CEED researchers are passionate about trying to reduce our environmental impacts. A team of our researchers have recently published a correspondence piece in Nature Ecology & Evolution asking why so few academic conferences seem to have taken actions to reduce their environmental impact. The team consisted of Matthew Holden, Nathalie Butt, Alienor Chauvenet, Michaela Plein, […]
Academic conferences need environmental policies
ICCB 2017 through the eyes of newbies In July, we travelled to the colourful city of Cartagena in Colombia to attend the Society for Conservation Biology’s bi-annual International Congress for Conservation Biology (ICCB) conference. “Insights for sustaining life on Earth” was the theme for this year’s conference, with an emphasis on how to better manage […]
A Spanish-speaking magazine for a Spanish-speaking audience As announced in the July issue of Decision Point, Decision Point en Español is now available. Our Spanish cousin got its official launch at the ICCB 2017 (the International Congress for Conservation Biology) run this year in Cartagena – in Spanish-speaking Colombia. CEED researchers ran a workshop at […]
How it works I’d like to share with you one format of virtual conferencing that is proving both popular and effective – the Twitter conference. Twitter is already a popular platform with many academics and we’ve found online conferences using this platform to be enormously successful. Twitter conferences are an initiative of the World […]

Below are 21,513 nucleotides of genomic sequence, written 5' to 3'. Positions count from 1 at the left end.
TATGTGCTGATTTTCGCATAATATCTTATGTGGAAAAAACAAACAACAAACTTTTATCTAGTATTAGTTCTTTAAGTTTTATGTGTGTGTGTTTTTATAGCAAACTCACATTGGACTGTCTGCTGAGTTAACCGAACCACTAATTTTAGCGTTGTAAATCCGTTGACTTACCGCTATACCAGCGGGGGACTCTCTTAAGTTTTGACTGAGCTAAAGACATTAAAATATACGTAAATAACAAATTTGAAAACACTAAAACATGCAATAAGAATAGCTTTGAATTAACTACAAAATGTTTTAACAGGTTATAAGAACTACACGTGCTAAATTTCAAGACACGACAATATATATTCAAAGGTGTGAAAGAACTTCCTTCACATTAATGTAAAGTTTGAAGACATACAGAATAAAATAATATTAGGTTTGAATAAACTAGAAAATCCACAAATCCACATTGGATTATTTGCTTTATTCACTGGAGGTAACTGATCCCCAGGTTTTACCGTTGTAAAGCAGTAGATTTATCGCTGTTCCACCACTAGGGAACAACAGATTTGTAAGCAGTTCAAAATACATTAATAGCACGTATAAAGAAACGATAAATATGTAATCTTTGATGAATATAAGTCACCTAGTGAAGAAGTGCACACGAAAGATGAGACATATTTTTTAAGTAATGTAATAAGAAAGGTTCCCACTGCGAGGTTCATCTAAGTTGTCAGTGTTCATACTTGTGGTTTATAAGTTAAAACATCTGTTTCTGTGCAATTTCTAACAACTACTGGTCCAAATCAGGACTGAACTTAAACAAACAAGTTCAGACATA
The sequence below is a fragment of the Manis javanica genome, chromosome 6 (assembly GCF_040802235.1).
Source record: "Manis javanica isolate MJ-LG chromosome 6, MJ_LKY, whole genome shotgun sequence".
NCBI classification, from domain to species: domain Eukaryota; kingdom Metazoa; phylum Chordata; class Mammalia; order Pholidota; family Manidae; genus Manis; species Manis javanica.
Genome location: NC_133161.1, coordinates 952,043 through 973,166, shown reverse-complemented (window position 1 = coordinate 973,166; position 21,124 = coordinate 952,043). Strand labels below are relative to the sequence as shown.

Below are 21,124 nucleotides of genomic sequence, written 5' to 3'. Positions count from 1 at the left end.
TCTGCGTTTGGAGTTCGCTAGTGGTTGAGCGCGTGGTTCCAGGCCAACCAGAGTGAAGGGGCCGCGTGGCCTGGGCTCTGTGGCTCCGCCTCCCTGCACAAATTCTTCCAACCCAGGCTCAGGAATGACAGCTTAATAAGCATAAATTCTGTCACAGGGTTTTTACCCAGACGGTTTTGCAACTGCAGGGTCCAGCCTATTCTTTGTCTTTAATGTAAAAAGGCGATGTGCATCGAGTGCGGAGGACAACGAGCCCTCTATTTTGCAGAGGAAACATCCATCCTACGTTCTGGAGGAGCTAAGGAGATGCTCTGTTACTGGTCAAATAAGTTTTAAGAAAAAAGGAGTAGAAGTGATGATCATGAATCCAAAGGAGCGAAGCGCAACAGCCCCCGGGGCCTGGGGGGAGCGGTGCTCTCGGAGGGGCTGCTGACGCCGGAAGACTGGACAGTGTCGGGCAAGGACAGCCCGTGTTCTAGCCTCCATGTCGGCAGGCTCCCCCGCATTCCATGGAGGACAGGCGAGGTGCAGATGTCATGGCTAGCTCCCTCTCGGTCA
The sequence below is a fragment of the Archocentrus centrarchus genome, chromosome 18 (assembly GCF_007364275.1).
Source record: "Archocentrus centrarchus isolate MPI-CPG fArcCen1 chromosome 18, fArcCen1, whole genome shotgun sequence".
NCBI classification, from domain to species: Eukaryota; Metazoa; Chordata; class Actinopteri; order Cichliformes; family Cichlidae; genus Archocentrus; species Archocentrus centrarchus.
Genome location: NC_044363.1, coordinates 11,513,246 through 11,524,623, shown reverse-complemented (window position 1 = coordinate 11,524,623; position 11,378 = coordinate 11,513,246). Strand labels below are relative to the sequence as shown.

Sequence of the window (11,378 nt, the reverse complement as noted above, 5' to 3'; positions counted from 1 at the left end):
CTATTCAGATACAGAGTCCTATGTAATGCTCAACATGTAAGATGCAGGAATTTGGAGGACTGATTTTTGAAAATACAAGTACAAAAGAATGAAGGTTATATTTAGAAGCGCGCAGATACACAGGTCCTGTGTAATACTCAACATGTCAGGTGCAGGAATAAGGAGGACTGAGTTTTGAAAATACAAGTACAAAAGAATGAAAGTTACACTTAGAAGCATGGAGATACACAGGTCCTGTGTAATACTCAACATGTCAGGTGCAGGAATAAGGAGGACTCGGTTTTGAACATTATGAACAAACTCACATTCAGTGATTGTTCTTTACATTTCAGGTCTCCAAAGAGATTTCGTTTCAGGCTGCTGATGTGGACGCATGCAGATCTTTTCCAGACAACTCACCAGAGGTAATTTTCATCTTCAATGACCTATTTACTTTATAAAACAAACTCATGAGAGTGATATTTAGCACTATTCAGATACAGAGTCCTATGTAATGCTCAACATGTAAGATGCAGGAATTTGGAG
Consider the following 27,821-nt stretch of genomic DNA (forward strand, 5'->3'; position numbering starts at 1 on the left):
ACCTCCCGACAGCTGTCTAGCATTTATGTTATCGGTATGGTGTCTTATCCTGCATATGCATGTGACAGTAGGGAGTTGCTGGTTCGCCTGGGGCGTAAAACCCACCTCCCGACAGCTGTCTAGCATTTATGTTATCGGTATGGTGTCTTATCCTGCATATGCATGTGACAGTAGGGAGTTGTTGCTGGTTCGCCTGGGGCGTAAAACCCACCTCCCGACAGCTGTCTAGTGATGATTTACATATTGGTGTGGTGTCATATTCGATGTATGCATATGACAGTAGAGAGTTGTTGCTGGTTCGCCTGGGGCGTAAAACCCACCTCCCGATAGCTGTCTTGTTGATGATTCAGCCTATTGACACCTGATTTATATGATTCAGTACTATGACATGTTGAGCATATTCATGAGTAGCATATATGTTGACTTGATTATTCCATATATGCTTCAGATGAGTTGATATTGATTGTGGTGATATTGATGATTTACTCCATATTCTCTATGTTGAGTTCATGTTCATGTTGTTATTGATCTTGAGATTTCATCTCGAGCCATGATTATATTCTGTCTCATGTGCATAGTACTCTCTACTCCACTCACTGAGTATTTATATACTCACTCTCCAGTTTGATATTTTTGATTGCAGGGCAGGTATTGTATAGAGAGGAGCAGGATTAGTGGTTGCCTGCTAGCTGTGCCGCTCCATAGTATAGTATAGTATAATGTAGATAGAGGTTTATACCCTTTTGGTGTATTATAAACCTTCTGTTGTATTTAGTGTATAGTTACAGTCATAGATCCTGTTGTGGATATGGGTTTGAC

Conference technologies in ecology and conservation While it makes eminent sense, there has been limited uptake of virtual conference technologies in ecology and conservation (with the notable exception of the World Seabird Twitter Conferences – see our article). In other fields, virtual conferencing is more common. The great thing about virtual conferencing is that the […]
Every two years the ARC Centre of Excellence for Environmental Decisions brings its people together in one place to share new ideas, reflect on what’s been happening and plan for the future. In December, CEED’s 2015 conference was held in Canberra at the Australian National University. As always it generated a wealth of ideas, catalysed […]
Pacific Islanders, and the environments they live in, face some of the most pressing conservation challenges on the globe. These include habitat loss (due to logging), land clearance, over-harvesting, overfishing, invasive species, pollution, climate change, rising sea levels and extreme weather events. In an effort to constructively engage with these challenges, the 2014 Conference of the Society for Conservation Biology (Oceania section) was held in Fiji in July this year. The event brought together a wide range of scientists and conservation practitioners working across the whole spectrum of theory and practice.
There is a growing emphasis on integrating resilience thinking into conservation planning and decision-making. Framed from a resilience perspective, conservation interventions aim to manage ecosystems to limit the risk of crossing dangerous thresholds into degraded and less desirable ecosystem states. Conservation interventions from a resilience perspective therefore aim to retain ecosystem functions that are important for sustaining biodiversity (eg, number of species and habitats protected). Despite conceptual advances in the literature, challenges remain in the application of resilience to both conservation science and practice.